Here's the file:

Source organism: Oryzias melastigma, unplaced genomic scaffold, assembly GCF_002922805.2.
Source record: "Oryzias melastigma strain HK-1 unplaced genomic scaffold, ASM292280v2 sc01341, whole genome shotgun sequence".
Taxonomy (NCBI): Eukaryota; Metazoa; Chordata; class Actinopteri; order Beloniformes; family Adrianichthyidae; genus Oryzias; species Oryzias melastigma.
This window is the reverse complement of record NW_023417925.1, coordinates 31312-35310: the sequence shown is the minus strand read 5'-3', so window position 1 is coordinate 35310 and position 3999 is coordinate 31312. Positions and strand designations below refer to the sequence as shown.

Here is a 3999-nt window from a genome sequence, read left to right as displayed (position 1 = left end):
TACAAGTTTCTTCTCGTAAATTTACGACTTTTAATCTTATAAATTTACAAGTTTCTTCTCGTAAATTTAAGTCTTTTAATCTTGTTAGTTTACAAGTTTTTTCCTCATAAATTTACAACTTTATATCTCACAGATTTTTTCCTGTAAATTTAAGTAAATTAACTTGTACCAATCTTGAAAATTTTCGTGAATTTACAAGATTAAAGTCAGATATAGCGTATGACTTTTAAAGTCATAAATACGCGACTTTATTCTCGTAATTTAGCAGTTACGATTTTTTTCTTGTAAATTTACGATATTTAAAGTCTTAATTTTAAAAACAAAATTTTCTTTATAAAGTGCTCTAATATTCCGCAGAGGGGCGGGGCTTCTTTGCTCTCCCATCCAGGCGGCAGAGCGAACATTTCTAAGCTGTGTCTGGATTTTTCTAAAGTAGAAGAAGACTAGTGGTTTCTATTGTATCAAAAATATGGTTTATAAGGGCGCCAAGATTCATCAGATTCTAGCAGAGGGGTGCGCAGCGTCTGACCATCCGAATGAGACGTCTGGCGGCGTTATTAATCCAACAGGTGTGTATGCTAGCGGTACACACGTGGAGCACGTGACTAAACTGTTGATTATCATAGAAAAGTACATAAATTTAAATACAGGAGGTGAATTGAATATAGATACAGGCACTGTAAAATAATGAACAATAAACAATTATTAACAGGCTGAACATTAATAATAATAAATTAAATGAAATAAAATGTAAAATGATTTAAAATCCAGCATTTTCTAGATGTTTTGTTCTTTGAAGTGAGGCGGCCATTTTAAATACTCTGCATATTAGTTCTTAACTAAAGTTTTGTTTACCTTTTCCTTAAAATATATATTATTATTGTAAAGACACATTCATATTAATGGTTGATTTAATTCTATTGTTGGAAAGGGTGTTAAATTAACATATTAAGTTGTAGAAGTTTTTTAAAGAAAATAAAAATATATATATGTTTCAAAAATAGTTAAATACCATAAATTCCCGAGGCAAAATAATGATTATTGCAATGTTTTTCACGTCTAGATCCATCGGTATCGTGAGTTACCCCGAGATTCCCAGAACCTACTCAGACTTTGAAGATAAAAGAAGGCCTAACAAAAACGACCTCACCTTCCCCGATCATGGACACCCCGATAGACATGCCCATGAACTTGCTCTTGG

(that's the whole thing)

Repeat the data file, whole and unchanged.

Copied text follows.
Source organism: Oryzias melastigma, unplaced genomic scaffold, assembly GCF_002922805.2.
Source record: "Oryzias melastigma strain HK-1 unplaced genomic scaffold, ASM292280v2 sc01341, whole genome shotgun sequence".
Taxonomy (NCBI): Eukaryota; Metazoa; Chordata; class Actinopteri; order Beloniformes; family Adrianichthyidae; genus Oryzias; species Oryzias melastigma.
This window is the reverse complement of record NW_023417925.1, coordinates 31312-35310: the sequence shown is the minus strand read 5'-3', so window position 1 is coordinate 35310 and position 3999 is coordinate 31312. Positions and strand designations below refer to the sequence as shown.

Here is a 3999-nt window from a genome sequence, read left to right as displayed (position 1 = left end):
TACAAGTTTCTTCTCGTAAATTTACGACTTTTAATCTTATAAATTTACAAGTTTCTTCTCGTAAATTTAAGTCTTTTAATCTTGTTAGTTTACAAGTTTTTTCCTCATAAATTTACAACTTTATATCTCACAGATTTTTTCCTGTAAATTTAAGTAAATTAACTTGTACCAATCTTGAAAATTTTCGTGAATTTACAAGATTAAAGTCAGATATAGCGTATGACTTTTAAAGTCATAAATACGCGACTTTATTCTCGTAATTTAGCAGTTACGATTTTTTTCTTGTAAATTTACGATATTTAAAGTCTTAATTTTAAAAACAAAATTTTCTTTATAAAGTGCTCTAATATTCCGCAGAGGGGCGGGGCTTCTTTGCTCTCCCATCCAGGCGGCAGAGCGAACATTTCTAAGCTGTGTCTGGATTTTTCTAAAGTAGAAGAAGACTAGTGGTTTCTATTGTATCAAAAATATGGTTTATAAGGGCGCCAAGATTCATCAGATTCTAGCAGAGGGGTGCGCAGCGTCTGACCATCCGAATGAGACGTCTGGCGGCGTTATTAATCCAACAGGTGTGTATGCTAGCGGTACACACGTGGAGCACGTGACTAAACTGTTGATTATCATAGAAAAGTACATAAATTTAAATACAGGAGGTGAATTGAATATAGATACAGGCACTGTAAAATAATGAACAATAAACAATTATTAACAGGCTGAACATTAATAATAATAAATTAAATGAAATAAAATGTAAAATGATTTAAAATCCAGCATTTTCTAGATGTTTTGTTCTTTGAAGTGAGGCGGCCATTTTAAATACTCTGCATATTAGTTCTTAACTAAAGTTTTGTTTACCTTTTCCTTAAAATATATATTATTATTGTAAAGACACATTCATATTAATGGTTGATTTAATTCTATTGTTGGAAAGGGTGTTAAATTAACATATTAAGTTGTAGAAGTTTTTTAAAGAAAATAAAAATATATATATGTTTCAAAAATAGTTAAATACCATAAATTCCCGAGGCAAAATAATGATTATTGCAATGTTTTTCACGTCTAGATCCATCGGTATCGTGAGTTACCCCGAGATTCCCAGAACCTACTCAGACTTTGAAGATAAAAGAAGGCCTAACAAAAACGACCTCACCTTCCCCGATCATGGACACCCCGATAGACATGCCCATGAACTTGCTCTTGG